Ethics and open science in mix for researcher development rethink
Changing academic environment prompts rethink of globally influential employment support guidelines.


Equality and diversity

HEFCE urged to rethink ‘unequal’ REF panel
The membership of the Equality and Diversity Advisory Panel for the next Research Excellence Framework is causing concern among staff responsible for equality and diversity in universities, although most are not prepared to speak openly.



New concerns raised over value of genome-wide disease studies
Large analyses dredge up 'peripheral' genetic associations that offer little biological insight, researchers say.


Other news

Machine learning can give us a clearer picture of research
Artificial intelligence can already describe research. With the right data and expertise, it might evaluate it, say Jonathan Adams and his colleagues.

Gained in translation: adding value to research to inform policy
Within the social sciences, translating and sharing new knowledge is now common practice amongst many researchers and institutions across academia. From evidence briefings and summaries of literature to online blogs and presentations, a wide range of research evidence aims to engage policy and practitioner audiences so they can more easily access and use the evidence. Raj Patel questions whether it is adequate to simply communicate findings, and proposes a model for adding value to research in a way that is more likely to generate impact.


Genome pioneer John Sulston enters elite club


Science policy officer
Joint Biochemical Society & Royal Society of Biology vacancy.
Closes 30 June


Public survey and call for evidence on genome editing
Genome editing may offer benefits to people at risk of passing on some medical conditions by allowing genetic variants that are associated with inherited illness or disease risk to be ‘edited out’. The technique could also be used to target characteristics other than those associated with illness and health. The Nuffield Council on Bioethics would like to hear as wide a range of views as possible on ethical questions about these potential uses of genome editing and how far we, as a society, should go in altering fundamental aspects of human biology.
Closes 30 June

Nagoya Protocol
At the last international meeting of the Convention on Biological Diversity (CBD) and
the Nagoya Protocol decisions were adopted on digital sequence information on
genetic resources (these can be found online here:
Decision XIII/16  and Decision
). In these decisions Parties to the agreements agreed to consider any potential
implications of the use of digital sequence information (DSI) on genetic resources for
the three objectives of the Convention, and for the objective of the Nagoya Protocol,
at the next international meeting taking place in November 2018. Ahead of next year’s
meeting Parties, other Governments, indigenous peoples, local communities, relevant
organizations and stakeholders are invited to submit views and relevant information
on any potential implications of the use of DSI on genetic resources for the three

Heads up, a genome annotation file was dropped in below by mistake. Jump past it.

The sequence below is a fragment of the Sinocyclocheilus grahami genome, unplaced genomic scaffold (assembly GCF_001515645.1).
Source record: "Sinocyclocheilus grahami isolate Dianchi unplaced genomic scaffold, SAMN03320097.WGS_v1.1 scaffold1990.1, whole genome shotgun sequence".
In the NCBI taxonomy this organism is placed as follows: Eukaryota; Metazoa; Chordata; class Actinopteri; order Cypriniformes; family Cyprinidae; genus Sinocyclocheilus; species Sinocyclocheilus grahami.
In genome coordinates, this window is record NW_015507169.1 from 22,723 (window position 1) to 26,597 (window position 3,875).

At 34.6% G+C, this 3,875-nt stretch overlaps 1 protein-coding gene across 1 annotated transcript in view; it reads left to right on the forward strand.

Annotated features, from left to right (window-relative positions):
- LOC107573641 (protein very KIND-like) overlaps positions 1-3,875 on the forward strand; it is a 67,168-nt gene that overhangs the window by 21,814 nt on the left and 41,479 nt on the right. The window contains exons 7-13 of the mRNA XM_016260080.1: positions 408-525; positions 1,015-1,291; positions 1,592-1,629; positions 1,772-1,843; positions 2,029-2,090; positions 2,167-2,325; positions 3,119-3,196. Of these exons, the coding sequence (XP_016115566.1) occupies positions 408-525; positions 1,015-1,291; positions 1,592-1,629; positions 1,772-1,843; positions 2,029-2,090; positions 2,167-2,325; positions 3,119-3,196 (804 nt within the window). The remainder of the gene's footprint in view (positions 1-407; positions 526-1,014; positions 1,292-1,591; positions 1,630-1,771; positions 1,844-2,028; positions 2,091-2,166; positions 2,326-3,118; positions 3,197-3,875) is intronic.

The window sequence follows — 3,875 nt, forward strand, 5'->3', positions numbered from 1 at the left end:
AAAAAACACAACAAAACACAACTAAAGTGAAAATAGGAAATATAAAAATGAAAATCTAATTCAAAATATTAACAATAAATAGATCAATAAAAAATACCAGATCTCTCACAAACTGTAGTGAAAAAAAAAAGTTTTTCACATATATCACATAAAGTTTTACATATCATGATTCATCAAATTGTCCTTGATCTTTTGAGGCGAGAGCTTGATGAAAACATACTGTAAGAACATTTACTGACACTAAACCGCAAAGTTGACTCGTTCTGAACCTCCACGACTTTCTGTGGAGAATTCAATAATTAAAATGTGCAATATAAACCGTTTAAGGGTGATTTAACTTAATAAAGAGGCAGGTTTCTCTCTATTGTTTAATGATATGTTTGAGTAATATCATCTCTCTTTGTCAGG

objectives of the Convention and for the objective of the Nagoya Protocol. Please
policy@rsb.org.uk to have your say.
Deadline for responses to RSB is 3 July.

Good practice in research commercialisation: Request for evidence
The HEFCE-universities Knowledge Exchange (KE) Framework Steering Group (Note 1) has asked the Association for University Research and Industry Links (AURIL), PraxisUnico and the Association of Research Managers and Administrators (ARMA) (Note 2) to help compile evidence about existing good practice in research commercialisation. This is focused on all forms of research and development partnering and contracting between universities and businesses and other enterprises.  
Closes 4 September


 And finally...

Multi-million dollar upgrade planned to secure 'failsafe' Arctic seed vault
Improvements aim to ensure the vault’s role as an impregnable deep freeze for the world’s most precious food seeds after a recent flooding by melting permafrost.


Royal Society of Biology
Science Policy Team
Charles Darwin House
12 Roger Street

Please note that any views or opinions presented in this email are solely those of the author and do not necessarily represent those of the Royal Society of Biology.


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© Royal Society of Biology 2017. Registered Charity Number: 277981
Charles Darwin House, 12 Roger Street, London WC1N 2JU



The Association of Applied Biologists is an international professional society for all those working, studying or interested in applied biology.


The Association was founded in 1904 and is a registered charity (No. 275655). Our mission is:   


 "To promote the study and advancement of all branches of Biology and in particular (but without prejudice to the generality of the foregoing), to foster the practice, growth and development of applied biology, with a focus on the application of biological sciences in the production of food, materials and energy, and for the maintenance and improvement of earth's environment".    


We deliver this charitable mission through the publication of scientific journals in applied biology, the organisation of conferences in a range of related subject themes, the formulation and dissemination of policies to promote the discipline, the production of a newsletter and the provision of services for members.


We have approximately 800 members across the world and many libraries subscribe to our publications.  


We welcome all those who are interested in applied biology.